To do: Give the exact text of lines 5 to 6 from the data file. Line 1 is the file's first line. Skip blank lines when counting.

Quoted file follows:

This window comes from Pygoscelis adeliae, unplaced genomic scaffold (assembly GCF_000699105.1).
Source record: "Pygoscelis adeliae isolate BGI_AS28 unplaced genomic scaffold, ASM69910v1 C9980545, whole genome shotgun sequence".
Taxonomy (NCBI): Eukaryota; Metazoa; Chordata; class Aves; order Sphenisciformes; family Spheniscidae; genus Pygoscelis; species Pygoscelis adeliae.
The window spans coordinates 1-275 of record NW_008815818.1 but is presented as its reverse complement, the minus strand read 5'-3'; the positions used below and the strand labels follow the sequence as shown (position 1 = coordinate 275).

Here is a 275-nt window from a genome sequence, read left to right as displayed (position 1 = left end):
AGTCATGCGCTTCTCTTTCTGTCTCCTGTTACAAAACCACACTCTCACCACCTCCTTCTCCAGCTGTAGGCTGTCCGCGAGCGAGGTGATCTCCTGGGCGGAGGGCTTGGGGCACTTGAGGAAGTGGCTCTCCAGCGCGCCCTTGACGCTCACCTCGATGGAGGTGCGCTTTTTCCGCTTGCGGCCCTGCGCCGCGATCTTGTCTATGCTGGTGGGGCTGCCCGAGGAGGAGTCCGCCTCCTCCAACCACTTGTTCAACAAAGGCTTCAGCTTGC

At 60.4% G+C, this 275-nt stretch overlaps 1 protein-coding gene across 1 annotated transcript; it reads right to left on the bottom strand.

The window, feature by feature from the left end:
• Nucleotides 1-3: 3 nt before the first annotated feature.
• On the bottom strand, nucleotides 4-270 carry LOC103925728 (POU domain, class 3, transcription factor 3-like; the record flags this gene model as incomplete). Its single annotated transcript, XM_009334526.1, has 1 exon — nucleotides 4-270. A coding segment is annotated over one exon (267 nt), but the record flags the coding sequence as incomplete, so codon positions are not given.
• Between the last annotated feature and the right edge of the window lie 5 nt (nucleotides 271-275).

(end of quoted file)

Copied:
Here is a 275-nt window from a genome sequence, read left to right as displayed (position 1 = left end):
AGTCATGCGCTTCTCTTTCTGTCTCCTGTTACAAAACCACACTCTCACCACCTCCTTCTCCAGCTGTAGGCTGTCCGCGAGCGAGGTGATCTCCTGGGCGGAGGGCTTGGGGCACTTGAGGAAGTGGCTCTCCAGCGCGCCCTTGACGCTCACCTCGATGGAGGTGCGCTTTTTCCGCTTGCGGCCCTGCGCCGCGATCTTGTCTATGCTGGTGGGGCTGCCCGAGGAGGAGTCCGCCTCCTCCAACCACTTGTTCAACAAAGGCTTCAGCTTGC